This lens was introduced in 1984 and discontinued in 1985 — a very short run. It has one-touch zoom/focus mechanics. Thanks to the fixed aperture nature of this lens, it is fine to use on Nikon DSLR bodies because, as opposed to variable aperture lenses, it keeps EXIF aperture data relatively accurate.
Diffraction has begun by f/8. Shoot at larger apertures for greatest sharpness.
While there is some barrel distortion particularly at f=28mm. From f=35mm and on, it is not really enough to get in the way of architectural photography.
There is a softness in the corners particularly on the short end. There is also some slight color fringing with this lens. Here is the corner and center detail at 3-to-1.
At reasonable apertures, flaring is not a huge problem though it does flare more than modern designs. Ghosting is a problem, but usually only the best, newest designs hold up well in this regard.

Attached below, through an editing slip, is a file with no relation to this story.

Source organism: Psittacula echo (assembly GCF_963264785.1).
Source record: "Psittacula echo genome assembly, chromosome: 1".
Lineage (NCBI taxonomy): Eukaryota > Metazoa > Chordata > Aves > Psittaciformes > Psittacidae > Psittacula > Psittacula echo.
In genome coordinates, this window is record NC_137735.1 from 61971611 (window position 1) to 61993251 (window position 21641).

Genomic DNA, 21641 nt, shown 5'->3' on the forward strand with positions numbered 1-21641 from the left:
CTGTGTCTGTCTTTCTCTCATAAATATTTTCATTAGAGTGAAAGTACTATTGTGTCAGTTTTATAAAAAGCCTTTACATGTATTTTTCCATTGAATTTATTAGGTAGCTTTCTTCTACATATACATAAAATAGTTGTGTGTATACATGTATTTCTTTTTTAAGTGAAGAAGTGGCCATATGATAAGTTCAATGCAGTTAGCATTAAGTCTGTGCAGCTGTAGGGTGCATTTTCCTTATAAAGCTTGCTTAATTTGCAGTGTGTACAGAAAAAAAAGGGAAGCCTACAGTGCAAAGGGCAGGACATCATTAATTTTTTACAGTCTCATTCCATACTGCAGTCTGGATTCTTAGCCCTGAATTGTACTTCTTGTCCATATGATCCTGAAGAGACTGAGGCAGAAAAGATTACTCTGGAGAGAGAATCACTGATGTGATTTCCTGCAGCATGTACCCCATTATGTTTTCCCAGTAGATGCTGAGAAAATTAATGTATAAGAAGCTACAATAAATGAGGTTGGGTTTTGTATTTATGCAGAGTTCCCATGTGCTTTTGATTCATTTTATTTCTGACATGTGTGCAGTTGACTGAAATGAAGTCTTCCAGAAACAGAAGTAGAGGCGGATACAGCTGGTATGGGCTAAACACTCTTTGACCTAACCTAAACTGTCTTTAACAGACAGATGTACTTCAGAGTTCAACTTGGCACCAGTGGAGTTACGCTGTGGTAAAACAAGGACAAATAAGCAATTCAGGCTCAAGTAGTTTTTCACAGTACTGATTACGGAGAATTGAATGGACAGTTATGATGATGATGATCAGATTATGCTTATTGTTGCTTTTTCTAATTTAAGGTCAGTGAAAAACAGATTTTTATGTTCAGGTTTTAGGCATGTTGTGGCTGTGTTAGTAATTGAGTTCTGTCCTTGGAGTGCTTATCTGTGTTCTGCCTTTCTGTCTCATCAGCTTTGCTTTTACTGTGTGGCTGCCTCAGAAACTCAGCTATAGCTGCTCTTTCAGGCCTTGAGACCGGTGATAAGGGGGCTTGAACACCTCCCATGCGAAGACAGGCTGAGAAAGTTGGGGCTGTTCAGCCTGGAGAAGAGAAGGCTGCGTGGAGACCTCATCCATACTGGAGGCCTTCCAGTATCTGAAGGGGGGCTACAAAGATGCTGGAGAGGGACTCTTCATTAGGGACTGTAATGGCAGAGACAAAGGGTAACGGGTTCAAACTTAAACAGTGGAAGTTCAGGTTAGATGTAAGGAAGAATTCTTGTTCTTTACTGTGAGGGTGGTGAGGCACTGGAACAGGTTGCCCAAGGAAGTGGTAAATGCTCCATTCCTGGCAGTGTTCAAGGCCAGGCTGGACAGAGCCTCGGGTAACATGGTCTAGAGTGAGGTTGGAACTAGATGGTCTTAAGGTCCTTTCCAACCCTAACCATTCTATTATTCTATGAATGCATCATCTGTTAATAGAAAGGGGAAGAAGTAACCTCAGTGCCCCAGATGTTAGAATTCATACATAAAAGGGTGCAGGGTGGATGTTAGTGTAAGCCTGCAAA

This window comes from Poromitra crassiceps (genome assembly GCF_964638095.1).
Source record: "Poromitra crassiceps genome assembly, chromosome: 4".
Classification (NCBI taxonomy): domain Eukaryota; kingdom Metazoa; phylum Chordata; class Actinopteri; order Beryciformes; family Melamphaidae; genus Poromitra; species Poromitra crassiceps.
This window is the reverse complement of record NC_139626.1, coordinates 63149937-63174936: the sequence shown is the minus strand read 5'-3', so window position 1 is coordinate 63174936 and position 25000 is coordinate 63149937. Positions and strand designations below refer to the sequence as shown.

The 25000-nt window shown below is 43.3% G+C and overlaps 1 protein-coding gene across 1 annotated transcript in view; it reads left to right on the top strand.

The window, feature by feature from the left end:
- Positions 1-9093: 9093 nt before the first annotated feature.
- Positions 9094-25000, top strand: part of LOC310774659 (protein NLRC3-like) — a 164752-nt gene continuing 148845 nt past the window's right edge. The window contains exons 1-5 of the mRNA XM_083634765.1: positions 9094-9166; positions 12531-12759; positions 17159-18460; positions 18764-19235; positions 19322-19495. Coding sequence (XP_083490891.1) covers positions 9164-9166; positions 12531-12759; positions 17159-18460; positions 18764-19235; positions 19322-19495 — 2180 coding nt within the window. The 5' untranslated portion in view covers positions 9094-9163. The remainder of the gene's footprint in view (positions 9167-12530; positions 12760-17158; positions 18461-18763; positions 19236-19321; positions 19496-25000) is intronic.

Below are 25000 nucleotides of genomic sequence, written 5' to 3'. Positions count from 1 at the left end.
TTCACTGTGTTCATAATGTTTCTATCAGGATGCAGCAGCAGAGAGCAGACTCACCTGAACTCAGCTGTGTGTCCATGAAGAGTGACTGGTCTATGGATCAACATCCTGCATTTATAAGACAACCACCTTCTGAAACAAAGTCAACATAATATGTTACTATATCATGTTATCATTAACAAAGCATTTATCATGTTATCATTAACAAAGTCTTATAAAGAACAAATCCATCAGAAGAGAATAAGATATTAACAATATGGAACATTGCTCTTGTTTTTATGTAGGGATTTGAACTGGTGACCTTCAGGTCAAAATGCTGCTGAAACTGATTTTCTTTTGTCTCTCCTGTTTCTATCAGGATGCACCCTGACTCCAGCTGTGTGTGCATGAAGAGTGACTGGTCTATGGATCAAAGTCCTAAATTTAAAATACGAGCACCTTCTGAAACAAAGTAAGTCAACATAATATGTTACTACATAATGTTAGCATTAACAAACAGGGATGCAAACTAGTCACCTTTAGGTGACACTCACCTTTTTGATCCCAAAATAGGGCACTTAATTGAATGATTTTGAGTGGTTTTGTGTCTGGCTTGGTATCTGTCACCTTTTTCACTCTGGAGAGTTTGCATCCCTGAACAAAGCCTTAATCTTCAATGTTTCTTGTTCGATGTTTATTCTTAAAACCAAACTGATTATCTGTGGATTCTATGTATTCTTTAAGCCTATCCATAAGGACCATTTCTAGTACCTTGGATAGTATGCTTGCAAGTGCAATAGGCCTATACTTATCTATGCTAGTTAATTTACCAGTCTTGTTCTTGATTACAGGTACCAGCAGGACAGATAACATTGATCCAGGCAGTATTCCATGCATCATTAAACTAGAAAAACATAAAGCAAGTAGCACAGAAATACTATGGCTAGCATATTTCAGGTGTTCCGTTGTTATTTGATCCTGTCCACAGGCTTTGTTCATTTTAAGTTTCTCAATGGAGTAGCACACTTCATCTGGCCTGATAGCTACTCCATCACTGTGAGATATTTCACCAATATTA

Infrared is poor due to hot spots.
Bokeh is neither great nor fair. It is just plain POOR.
This lens has a macro function which goes all the way down to a reproduction
ratio of 1:5.1! The front element DOES turn when it is focused and this
makes for difficult times when using a polarizer. It has a focus scale and stops
at infinity (∞). This design does not suffer from zoom creep. The
front element is recessed when zoomed to 50mm making for a pseudo-hood. The
focus-throw is a paltry 60° not including the macro function which is only
available at f=50mm as one would expect.
What makes this lens an interesting prospect is that it is compact with three popular focal lengths (28mm, 35mm and 50mm), has a relatively fast constant maximum aperture, and a macro function. Not surprisingly, the macro function is not as competent as a proper macro lens, but it works in a pinch.
Focal length: 28-50mm
Maximum aperture: f/3.5
Minimum aperture: f/22
ø52mm filter ring
Lens construction: 9 lens elements in 9 groups
Picture angle: 74° - 46°
Distance scale: 0.6m/2ft. to infinity with infrared focus indexes for 50mm and 28mm
Macro mode at f=50mm: 0.32m/1.0ft. - 1:5.1 (0.196×) reproduction ratio